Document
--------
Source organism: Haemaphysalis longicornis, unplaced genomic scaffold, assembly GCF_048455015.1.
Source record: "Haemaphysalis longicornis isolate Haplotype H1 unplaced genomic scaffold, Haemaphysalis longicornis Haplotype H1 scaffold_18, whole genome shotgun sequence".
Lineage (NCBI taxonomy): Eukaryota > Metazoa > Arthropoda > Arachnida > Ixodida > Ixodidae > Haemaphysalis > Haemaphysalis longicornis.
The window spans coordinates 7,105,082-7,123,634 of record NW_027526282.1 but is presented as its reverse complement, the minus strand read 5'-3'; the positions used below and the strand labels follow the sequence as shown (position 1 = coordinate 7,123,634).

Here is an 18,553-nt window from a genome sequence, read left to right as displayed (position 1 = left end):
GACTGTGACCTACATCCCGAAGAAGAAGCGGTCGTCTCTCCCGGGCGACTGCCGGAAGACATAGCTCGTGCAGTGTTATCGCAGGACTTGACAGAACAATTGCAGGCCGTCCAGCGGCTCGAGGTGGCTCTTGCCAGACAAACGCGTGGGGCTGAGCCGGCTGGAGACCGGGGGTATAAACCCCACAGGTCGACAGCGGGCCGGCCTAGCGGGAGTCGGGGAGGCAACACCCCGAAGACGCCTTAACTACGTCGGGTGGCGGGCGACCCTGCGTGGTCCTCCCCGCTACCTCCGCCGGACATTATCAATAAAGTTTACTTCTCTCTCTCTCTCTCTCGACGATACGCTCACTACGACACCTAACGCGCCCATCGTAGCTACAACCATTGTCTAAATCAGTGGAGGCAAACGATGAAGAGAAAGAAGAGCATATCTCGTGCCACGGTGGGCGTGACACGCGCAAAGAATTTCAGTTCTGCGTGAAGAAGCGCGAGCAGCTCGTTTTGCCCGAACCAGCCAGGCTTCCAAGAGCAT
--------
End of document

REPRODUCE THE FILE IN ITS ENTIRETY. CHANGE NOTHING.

Source organism: Haemaphysalis longicornis, unplaced genomic scaffold, assembly GCF_048455015.1.
Source record: "Haemaphysalis longicornis isolate Haplotype H1 unplaced genomic scaffold, Haemaphysalis longicornis Haplotype H1 scaffold_18, whole genome shotgun sequence".
Lineage (NCBI taxonomy): Eukaryota > Metazoa > Arthropoda > Arachnida > Ixodida > Ixodidae > Haemaphysalis > Haemaphysalis longicornis.
The window spans coordinates 7,105,082-7,123,634 of record NW_027526282.1 but is presented as its reverse complement, the minus strand read 5'-3'; the positions used below and the strand labels follow the sequence as shown (position 1 = coordinate 7,123,634).

Here is an 18,553-nt window from a genome sequence, read left to right as displayed (position 1 = left end):
GACTGTGACCTACATCCCGAAGAAGAAGCGGTCGTCTCTCCCGGGCGACTGCCGGAAGACATAGCTCGTGCAGTGTTATCGCAGGACTTGACAGAACAATTGCAGGCCGTCCAGCGGCTCGAGGTGGCTCTTGCCAGACAAACGCGTGGGGCTGAGCCGGCTGGAGACCGGGGGTATAAACCCCACAGGTCGACAGCGGGCCGGCCTAGCGGGAGTCGGGGAGGCAACACCCCGAAGACGCCTTAACTACGTCGGGTGGCGGGCGACCCTGCGTGGTCCTCCCCGCTACCTCCGCCGGACATTATCAATAAAGTTTACTTCTCTCTCTCTCTCTCTCGACGATACGCTCACTACGACACCTAACGCGCCCATCGTAGCTACAACCATTGTCTAAATCAGTGGAGGCAAACGATGAAGAGAAAGAAGAGCATATCTCGTGCCACGGTGGGCGTGACACGCGCAAAGAATTTCAGTTCTGCGTGAAGAAGCGCGAGCAGCTCGTTTTGCCCGAACCAGCCAGGCTTCCAAGAGCAT